Taking Your Yacht Abroad For The First Time

By: Cruising Tips, Destinations, Inside Sailing, Partners, Sailing Tips

If only sailing to a foreign country was as easy as taking a flight. Forms to fill in on the aircraft, passport control and customs all in the airport on arrival and nothing to pay. Unfortunately, the process for foreign recreational craft and their crew arriving in a foreign port is way more complex, so understandably, the thought of casting off the dock lines and venturing abroad can feel a little daunting. Not only does it mean you have to check out of your own country and familiarise yourself with the various processes involved, but you also need to fully understand what the authorities in the country you plan to sail to will expect (likely quite different to that of your home country).


Every Country Is Different

The USA has an efficient clearance system for recreational craft that in most cases is straightforward, can be done electronically and doesn’t require any “leg-work”. Unfortunately, the same cannot be said for the majority of other countries.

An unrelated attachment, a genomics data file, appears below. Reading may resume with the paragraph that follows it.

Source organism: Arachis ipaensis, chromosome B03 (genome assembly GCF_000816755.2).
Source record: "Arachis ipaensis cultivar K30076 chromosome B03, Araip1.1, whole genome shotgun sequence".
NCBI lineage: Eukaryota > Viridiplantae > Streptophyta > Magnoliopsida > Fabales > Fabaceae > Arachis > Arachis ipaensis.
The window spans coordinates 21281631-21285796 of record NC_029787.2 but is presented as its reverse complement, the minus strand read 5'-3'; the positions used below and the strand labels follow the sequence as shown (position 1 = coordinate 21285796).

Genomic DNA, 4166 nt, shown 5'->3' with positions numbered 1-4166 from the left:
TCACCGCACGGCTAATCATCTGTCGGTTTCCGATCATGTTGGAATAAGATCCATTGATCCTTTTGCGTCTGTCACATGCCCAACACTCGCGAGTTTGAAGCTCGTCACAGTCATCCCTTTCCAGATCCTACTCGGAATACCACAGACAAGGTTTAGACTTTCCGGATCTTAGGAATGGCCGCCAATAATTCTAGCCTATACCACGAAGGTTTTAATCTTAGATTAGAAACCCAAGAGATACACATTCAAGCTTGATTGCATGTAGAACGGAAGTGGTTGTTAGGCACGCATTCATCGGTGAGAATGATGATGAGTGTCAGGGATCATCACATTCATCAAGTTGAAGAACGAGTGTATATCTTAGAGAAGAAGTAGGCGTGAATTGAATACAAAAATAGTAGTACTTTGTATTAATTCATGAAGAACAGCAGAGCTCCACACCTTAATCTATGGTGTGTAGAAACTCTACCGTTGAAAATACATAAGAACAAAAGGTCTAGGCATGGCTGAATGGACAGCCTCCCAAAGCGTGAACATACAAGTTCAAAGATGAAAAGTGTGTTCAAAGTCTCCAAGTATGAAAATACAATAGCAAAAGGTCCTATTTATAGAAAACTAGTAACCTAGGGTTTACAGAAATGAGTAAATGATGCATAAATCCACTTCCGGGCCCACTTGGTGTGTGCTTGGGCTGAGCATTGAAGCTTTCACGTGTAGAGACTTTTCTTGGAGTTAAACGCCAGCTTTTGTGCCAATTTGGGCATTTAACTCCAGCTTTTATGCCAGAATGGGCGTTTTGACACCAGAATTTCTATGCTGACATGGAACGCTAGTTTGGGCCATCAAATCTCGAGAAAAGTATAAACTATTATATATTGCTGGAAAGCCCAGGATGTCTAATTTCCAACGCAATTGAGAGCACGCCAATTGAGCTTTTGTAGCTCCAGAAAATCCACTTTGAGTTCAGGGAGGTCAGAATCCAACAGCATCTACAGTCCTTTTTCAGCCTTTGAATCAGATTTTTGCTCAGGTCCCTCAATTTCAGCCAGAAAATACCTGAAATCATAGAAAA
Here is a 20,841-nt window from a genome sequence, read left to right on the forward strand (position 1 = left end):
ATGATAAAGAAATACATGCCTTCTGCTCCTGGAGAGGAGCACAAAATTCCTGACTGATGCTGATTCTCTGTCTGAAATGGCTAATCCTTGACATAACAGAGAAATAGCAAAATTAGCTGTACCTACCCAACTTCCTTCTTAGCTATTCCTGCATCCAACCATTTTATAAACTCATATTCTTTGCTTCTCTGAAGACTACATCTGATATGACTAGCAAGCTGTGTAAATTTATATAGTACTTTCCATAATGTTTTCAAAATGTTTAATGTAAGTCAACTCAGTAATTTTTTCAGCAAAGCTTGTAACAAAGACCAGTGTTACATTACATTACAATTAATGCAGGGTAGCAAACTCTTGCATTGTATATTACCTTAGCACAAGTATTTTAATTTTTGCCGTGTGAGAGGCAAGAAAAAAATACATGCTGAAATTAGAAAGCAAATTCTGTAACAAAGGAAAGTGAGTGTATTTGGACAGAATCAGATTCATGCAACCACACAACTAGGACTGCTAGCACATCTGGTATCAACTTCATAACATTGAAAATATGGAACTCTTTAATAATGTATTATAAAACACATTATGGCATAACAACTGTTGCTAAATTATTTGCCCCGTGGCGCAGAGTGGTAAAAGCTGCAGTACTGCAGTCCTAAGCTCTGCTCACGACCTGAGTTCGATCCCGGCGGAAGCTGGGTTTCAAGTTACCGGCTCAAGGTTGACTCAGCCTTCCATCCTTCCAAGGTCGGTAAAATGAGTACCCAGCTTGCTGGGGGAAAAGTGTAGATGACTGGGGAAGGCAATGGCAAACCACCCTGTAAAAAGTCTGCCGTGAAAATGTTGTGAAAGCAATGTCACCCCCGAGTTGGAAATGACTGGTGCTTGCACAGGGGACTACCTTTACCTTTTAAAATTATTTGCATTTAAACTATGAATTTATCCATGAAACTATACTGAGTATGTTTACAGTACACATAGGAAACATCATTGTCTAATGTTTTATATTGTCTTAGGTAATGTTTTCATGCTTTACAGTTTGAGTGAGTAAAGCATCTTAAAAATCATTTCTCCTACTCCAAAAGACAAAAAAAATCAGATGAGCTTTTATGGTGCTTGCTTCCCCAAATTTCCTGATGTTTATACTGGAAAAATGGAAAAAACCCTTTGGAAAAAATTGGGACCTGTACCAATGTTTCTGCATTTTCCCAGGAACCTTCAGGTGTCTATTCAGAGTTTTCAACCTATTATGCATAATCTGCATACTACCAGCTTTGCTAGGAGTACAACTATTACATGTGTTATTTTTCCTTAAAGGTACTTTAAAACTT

While the authorities that deal with yacht clearance are pretty standard, no two countries have the same exit and entry procedures. Even in the Caribbean, where a number of the island nations use the same advance online clearance system (SailClear.com), some countries are resistant to going digital and prefer to stick to the old school of form-filling.

There are countries that operate small craft clearance strictly by the book and want yachts to clear in as soon as they arrive and follow the rules or face severe fines (Australia for example). Other places are happy for yachts to wait until the next working day to clear in (or if arriving on a Saturday – wait until the Monday).

While it’s true there are still some countries that permit yachts to turn up from abroad unannounced (the Dominican Republic and the Azores for example), more and more countries are introducing advance registration systems with some form of pre-arrival notification. For example, Bermuda now has a pre-arrival questionnaire which needs to be completed online and mainland Ecuador requires a sailing permit (Autografo) to be applied for 30 days in advance of arrival.